A rumor about the Barbie dolls made workers angry, the anonymous employee told the newspaper, and the anger level rose when it turned out to be true. Some dolls were thrown in the trash, while others were given to Toys for Tots, he added.
"It's a shame that Dan River has been around all these years and this is all they can give to the employees that mean the most to the company," said the worker, who kept the items in his severance package.
Hourly workers over 55 who had been at the company five years would get some vacation pay after being laid off, according to The Mountain Press.
"I want to reiterate that we are doing our best to help the employees," said Joe Bouknight, vice president of human resources at Dan River's headquarters in Danville, Va. "I understand they are upset about losing their jobs, but we have done all we can."
Bouknight would not comment about the contents of the severance packages.
— Thanks to Out There reader Rachel C.
Residents of Pocatello, Idaho, were a bit startled to see a man calmly pop out of a street manhole, naked as a jaybird.
"I noticed as he came out of the manhole cover [that] he wasn't wearing anything," eyewitness Noreen King told KIFI-TV of Idaho Falls about the incident at 4:30 p.m. last Thursday afternoon.
"He was nice enough to put the cover back on," added King. "So I called 911 to let them know there was a naked man that just climbed out of the sewer."
The Pocatello Police Department did not return the TV station's calls.
ANCHORAGE, Alaska (AP) — A 15-year-old boy on a wilderness expedition for emotionally troubled youths woke up to find a 400-pound brown bear with a bad attitude sitting at his feet.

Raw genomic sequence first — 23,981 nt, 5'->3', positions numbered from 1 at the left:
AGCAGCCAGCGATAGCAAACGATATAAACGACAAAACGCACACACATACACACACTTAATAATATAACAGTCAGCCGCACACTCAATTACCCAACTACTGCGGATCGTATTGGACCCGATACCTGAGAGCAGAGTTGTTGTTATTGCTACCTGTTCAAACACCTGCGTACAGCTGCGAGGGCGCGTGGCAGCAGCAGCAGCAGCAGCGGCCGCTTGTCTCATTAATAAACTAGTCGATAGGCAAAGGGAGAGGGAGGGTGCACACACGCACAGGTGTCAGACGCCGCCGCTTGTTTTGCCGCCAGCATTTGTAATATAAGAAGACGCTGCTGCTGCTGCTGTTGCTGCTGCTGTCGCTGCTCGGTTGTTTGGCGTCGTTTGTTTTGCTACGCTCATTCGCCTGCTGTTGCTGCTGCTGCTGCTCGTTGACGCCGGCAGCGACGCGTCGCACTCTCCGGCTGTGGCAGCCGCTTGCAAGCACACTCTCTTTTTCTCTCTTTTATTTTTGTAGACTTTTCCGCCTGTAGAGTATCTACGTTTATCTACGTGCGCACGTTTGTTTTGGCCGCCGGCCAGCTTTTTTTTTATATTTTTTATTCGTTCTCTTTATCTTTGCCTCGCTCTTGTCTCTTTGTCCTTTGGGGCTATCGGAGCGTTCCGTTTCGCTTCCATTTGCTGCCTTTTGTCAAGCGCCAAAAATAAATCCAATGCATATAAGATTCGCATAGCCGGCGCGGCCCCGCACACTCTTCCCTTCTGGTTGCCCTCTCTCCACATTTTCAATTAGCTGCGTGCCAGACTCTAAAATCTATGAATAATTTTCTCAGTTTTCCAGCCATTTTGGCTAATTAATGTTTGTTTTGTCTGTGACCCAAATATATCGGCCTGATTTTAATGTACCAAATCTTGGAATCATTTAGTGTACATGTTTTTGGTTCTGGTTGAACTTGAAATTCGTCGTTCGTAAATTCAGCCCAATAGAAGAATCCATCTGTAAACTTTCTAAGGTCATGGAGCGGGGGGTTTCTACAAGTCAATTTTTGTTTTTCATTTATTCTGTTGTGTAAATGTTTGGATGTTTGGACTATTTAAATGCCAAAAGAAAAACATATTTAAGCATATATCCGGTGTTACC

After trying unsuccessfully to back out of the tent, the boy was bitten in the forearm and decided to fight back, punching the bear with his left hand a half-dozen times, Alaska State Trooper Adam Benson said Monday.
When the teenager tried to run, the bear bit him again below his ribs, this time leaving a half-dozen puncture wounds on his back, Benson said.
The boy punched the bear again, and again she let him go, but chased him around a nearby stand of trees.
The boy eventually remembered an air horn in his gear, and blew it in the bear's muzzle, waking others in the camp, said Steve Prysunka, director of the six-week "Crossing Wilderness Expeditions for Youth" program.
Prysunka asked that the boy not be identified.
The bear finally turned and ran away after counselors blasted her with pepper spray and fired a flare at her feet, Prysunka said.
Later Saturday, following the morning attack, officials found the bear in the campsite area on Deer Island in southeast Alaska and killed her.
The boy was flown out to a hospital, where he was treated, then sent home to Barrow to give his wounds time to heal, Prysunka said.
"I think he is the biggest, baddest thing in the woods. He punched the bear," Prysunka said.